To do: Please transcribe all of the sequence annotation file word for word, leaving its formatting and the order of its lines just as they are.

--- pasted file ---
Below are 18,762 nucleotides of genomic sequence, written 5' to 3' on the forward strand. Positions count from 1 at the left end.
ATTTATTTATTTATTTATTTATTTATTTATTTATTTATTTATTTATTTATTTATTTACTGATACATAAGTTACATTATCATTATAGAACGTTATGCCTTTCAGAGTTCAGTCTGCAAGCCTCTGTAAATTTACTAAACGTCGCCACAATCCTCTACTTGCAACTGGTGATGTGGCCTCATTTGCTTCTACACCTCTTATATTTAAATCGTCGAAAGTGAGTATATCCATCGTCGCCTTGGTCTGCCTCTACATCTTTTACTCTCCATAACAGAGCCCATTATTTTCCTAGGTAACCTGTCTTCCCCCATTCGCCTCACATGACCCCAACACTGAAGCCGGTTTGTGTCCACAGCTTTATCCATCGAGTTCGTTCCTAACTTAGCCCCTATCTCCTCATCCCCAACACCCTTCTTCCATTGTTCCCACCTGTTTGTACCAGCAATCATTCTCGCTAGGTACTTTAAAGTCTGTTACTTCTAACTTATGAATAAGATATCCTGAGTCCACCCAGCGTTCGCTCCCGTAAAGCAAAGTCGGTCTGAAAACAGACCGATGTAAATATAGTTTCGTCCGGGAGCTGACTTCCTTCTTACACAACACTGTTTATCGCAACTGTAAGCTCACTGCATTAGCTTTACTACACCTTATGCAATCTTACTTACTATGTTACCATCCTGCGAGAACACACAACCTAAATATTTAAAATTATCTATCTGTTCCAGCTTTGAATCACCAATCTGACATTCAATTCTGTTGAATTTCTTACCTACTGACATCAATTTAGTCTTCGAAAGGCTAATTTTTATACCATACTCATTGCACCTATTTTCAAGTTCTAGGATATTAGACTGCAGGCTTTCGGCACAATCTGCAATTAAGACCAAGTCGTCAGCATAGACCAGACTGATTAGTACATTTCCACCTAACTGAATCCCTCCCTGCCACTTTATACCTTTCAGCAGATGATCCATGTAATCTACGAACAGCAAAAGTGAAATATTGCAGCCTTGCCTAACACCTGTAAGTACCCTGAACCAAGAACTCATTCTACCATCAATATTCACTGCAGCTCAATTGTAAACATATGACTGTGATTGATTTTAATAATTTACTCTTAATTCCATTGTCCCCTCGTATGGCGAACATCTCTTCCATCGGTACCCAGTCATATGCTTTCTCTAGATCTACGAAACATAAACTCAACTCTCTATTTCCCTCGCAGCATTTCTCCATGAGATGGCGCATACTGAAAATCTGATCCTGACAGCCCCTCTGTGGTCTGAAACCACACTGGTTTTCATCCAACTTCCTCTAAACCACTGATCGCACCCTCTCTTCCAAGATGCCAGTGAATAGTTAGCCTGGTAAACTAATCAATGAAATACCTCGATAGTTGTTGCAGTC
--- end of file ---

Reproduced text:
Below are 18,762 nucleotides of genomic sequence, written 5' to 3' on the forward strand. Positions count from 1 at the left end.
ATTTATTTATTTATTTATTTATTTATTTATTTATTTATTTATTTATTTATTTATTTACTGATACATAAGTTACATTATCATTATAGAACGTTATGCCTTTCAGAGTTCAGTCTGCAAGCCTCTGTAAATTTACTAAACGTCGCCACAATCCTCTACTTGCAACTGGTGATGTGGCCTCATTTGCTTCTACACCTCTTATATTTAAATCGTCGAAAGTGAGTATATCCATCGTCGCCTTGGTCTGCCTCTACATCTTTTACTCTCCATAACAGAGCCCATTATTTTCCTAGGTAACCTGTCTTCCCCCATTCGCCTCACATGACCCCAACACTGAAGCCGGTTTGTGTCCACAGCTTTATCCATCGAGTTCGTTCCTAACTTAGCCCCTATCTCCTCATCCCCAACACCCTTCTTCCATTGTTCCCACCTGTTTGTACCAGCAATCATTCTCGCTAGGTACTTTAAAGTCTGTTACTTCTAACTTATGAATAAGATATCCTGAGTCCACCCAGCGTTCGCTCCCGTAAAGCAAAGTCGGTCTGAAAACAGACCGATGTAAATATAGTTTCGTCCGGGAGCTGACTTCCTTCTTACACAACACTGTTTATCGCAACTGTAAGCTCACTGCATTAGCTTTACTACACCTTATGCAATCTTACTTACTATGTTACCATCCTGCGAGAACACACAACCTAAATATTTAAAATTATCTATCTGTTCCAGCTTTGAATCACCAATCTGACATTCAATTCTGTTGAATTTCTTACCTACTGACATCAATTTAGTCTTCGAAAGGCTAATTTTTATACCATACTCATTGCACCTATTTTCAAGTTCTAGGATATTAGACTGCAGGCTTTCGGCACAATCTGCAATTAAGACCAAGTCGTCAGCATAGACCAGACTGATTAGTACATTTCCACCTAACTGAATCCCTCCCTGCCACTTTATACCTTTCAGCAGATGATCCATGTAATCTACGAACAGCAAAAGTGAAATATTGCAGCCTTGCCTAACACCTGTAAGTACCCTGAACCAAGAACTCATTCTACCATCAATATTCACTGCAGCTCAATTGTAAACATATGACTGTGATTGATTTTAATAATTTACTCTTAATTCCATTGTCCCCTCGTATGGCGAACATCTCTTCCATCGGTACCCAGTCATATGCTTTCTCTAGATCTACGAAACATAAACTCAACTCTCTATTTCCCTCGCAGCATTTCTCCATGAGATGGCGCATACTGAAAATCTGATCCTGACAGCCCCTCTGTGGTCTGAAACCACACTGGTTTTCATCCAACTTCCTCTAAACCACTGATCGCACCCTCTCTTCCAAGATGCCAGTGAATAGTTAGCCTGGTAAACTAATCAATGAAATACCTCGATAGTTGTTGCAGTC